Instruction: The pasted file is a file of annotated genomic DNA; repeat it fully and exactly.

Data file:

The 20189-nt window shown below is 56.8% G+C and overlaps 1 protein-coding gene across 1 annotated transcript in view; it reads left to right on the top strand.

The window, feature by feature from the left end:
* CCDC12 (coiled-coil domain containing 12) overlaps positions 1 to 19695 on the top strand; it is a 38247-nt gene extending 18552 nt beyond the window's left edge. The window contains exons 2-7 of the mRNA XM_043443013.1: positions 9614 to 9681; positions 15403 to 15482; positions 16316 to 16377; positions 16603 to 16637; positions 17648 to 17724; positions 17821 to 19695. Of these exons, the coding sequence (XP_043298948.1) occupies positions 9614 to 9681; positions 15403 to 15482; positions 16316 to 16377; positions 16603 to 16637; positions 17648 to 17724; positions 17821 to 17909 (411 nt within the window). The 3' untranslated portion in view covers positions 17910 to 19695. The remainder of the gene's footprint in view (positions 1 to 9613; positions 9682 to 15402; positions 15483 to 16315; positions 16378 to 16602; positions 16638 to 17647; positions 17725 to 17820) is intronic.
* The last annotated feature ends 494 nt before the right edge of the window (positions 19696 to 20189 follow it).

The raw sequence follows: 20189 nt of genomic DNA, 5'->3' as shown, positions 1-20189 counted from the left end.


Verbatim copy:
The 20189-nt window shown below is 56.8% G+C and overlaps 1 protein-coding gene across 1 annotated transcript in view; it reads left to right on the top strand.

The window, feature by feature from the left end:
* CCDC12 (coiled-coil domain containing 12) overlaps positions 1 to 19695 on the top strand; it is a 38247-nt gene extending 18552 nt beyond the window's left edge. The window contains exons 2-7 of the mRNA XM_043443013.1: positions 9614 to 9681; positions 15403 to 15482; positions 16316 to 16377; positions 16603 to 16637; positions 17648 to 17724; positions 17821 to 19695. Of these exons, the coding sequence (XP_043298948.1) occupies positions 9614 to 9681; positions 15403 to 15482; positions 16316 to 16377; positions 16603 to 16637; positions 17648 to 17724; positions 17821 to 17909 (411 nt within the window). The 3' untranslated portion in view covers positions 17910 to 19695. The remainder of the gene's footprint in view (positions 1 to 9613; positions 9682 to 15402; positions 15483 to 16315; positions 16378 to 16602; positions 16638 to 17647; positions 17725 to 17820) is intronic.
* The last annotated feature ends 494 nt before the right edge of the window (positions 19696 to 20189 follow it).

The raw sequence follows: 20189 nt of genomic DNA, 5'->3' as shown, positions 1-20189 counted from the left end.